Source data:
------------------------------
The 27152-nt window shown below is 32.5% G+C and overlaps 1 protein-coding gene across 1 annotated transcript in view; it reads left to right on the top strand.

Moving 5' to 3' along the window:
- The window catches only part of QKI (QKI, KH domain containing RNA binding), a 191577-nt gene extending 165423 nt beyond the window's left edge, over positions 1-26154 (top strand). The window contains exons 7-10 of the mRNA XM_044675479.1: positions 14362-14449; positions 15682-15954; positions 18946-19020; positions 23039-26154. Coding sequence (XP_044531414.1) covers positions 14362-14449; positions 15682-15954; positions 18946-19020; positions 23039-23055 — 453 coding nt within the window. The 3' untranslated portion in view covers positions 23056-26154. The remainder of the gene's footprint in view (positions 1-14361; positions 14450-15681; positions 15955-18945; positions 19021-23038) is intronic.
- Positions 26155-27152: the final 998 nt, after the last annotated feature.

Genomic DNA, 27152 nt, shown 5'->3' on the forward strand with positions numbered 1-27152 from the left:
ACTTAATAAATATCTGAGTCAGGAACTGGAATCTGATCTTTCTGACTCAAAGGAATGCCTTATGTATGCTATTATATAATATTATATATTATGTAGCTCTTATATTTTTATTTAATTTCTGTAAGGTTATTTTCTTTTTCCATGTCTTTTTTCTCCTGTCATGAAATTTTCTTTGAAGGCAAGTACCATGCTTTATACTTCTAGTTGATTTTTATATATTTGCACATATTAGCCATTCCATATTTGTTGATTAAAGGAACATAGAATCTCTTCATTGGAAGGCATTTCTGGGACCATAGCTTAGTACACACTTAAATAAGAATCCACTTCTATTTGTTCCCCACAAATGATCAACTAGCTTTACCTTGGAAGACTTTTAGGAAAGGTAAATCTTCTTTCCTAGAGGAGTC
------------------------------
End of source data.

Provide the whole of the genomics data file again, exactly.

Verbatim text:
The 27152-nt window shown below is 32.5% G+C and overlaps 1 protein-coding gene across 1 annotated transcript in view; it reads left to right on the top strand.

Moving 5' to 3' along the window:
- The window catches only part of QKI (QKI, KH domain containing RNA binding), a 191577-nt gene extending 165423 nt beyond the window's left edge, over positions 1-26154 (top strand). The window contains exons 7-10 of the mRNA XM_044675479.1: positions 14362-14449; positions 15682-15954; positions 18946-19020; positions 23039-26154. Coding sequence (XP_044531414.1) covers positions 14362-14449; positions 15682-15954; positions 18946-19020; positions 23039-23055 — 453 coding nt within the window. The 3' untranslated portion in view covers positions 23056-26154. The remainder of the gene's footprint in view (positions 1-14361; positions 14450-15681; positions 15955-18945; positions 19021-23038) is intronic.
- Positions 26155-27152: the final 998 nt, after the last annotated feature.

Genomic DNA, 27152 nt, shown 5'->3' on the forward strand with positions numbered 1-27152 from the left:
ACTTAATAAATATCTGAGTCAGGAACTGGAATCTGATCTTTCTGACTCAAAGGAATGCCTTATGTATGCTATTATATAATATTATATATTATGTAGCTCTTATATTTTTATTTAATTTCTGTAAGGTTATTTTCTTTTTCCATGTCTTTTTTCTCCTGTCATGAAATTTTCTTTGAAGGCAAGTACCATGCTTTATACTTCTAGTTGATTTTTATATATTTGCACATATTAGCCATTCCATATTTGTTGATTAAAGGAACATAGAATCTCTTCATTGGAAGGCATTTCTGGGACCATAGCTTAGTACACACTTAAATAAGAATCCACTTCTATTTGTTCCCCACAAATGATCAACTAGCTTTACCTTGGAAGACTTTTAGGAAAGGTAAATCTTCTTTCCTAGAGGAGTC